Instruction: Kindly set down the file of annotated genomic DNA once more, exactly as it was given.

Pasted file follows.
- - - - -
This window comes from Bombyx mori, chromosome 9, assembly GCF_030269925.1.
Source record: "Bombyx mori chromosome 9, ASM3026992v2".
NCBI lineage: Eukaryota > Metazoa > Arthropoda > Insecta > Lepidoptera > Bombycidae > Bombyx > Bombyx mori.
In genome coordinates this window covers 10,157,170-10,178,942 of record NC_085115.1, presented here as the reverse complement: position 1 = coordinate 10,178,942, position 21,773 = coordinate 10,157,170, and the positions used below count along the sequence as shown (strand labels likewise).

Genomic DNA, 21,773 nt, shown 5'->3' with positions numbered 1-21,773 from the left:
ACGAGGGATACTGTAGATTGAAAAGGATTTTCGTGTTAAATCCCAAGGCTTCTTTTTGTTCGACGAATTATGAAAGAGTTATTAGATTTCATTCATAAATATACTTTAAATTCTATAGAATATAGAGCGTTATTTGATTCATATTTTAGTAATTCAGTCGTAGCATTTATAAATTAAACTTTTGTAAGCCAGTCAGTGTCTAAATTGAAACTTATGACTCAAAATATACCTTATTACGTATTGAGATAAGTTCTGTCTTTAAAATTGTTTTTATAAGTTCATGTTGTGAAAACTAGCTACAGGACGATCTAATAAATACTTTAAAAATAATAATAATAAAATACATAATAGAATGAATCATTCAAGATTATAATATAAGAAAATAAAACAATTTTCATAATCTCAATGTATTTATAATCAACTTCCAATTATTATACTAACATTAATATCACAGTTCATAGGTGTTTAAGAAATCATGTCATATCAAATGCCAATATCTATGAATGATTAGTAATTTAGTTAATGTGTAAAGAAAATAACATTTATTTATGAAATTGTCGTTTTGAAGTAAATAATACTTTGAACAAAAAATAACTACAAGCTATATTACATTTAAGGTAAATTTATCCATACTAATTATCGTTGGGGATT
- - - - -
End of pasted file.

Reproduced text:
This window comes from Bombyx mori, chromosome 9, assembly GCF_030269925.1.
Source record: "Bombyx mori chromosome 9, ASM3026992v2".
NCBI lineage: Eukaryota > Metazoa > Arthropoda > Insecta > Lepidoptera > Bombycidae > Bombyx > Bombyx mori.
In genome coordinates this window covers 10,157,170-10,178,942 of record NC_085115.1, presented here as the reverse complement: position 1 = coordinate 10,178,942, position 21,773 = coordinate 10,157,170, and the positions used below count along the sequence as shown (strand labels likewise).

Genomic DNA, 21,773 nt, shown 5'->3' with positions numbered 1-21,773 from the left:
ACGAGGGATACTGTAGATTGAAAAGGATTTTCGTGTTAAATCCCAAGGCTTCTTTTTGTTCGACGAATTATGAAAGAGTTATTAGATTTCATTCATAAATATACTTTAAATTCTATAGAATATAGAGCGTTATTTGATTCATATTTTAGTAATTCAGTCGTAGCATTTATAAATTAAACTTTTGTAAGCCAGTCAGTGTCTAAATTGAAACTTATGACTCAAAATATACCTTATTACGTATTGAGATAAGTTCTGTCTTTAAAATTGTTTTTATAAGTTCATGTTGTGAAAACTAGCTACAGGACGATCTAATAAATACTTTAAAAATAATAATAATAAAATACATAATAGAATGAATCATTCAAGATTATAATATAAGAAAATAAAACAATTTTCATAATCTCAATGTATTTATAATCAACTTCCAATTATTATACTAACATTAATATCACAGTTCATAGGTGTTTAAGAAATCATGTCATATCAAATGCCAATATCTATGAATGATTAGTAATTTAGTTAATGTGTAAAGAAAATAACATTTATTTATGAAATTGTCGTTTTGAAGTAAATAATACTTTGAACAAAAAATAACTACAAGCTATATTACATTTAAGGTAAATTTATCCATACTAATTATCGTTGGGGATT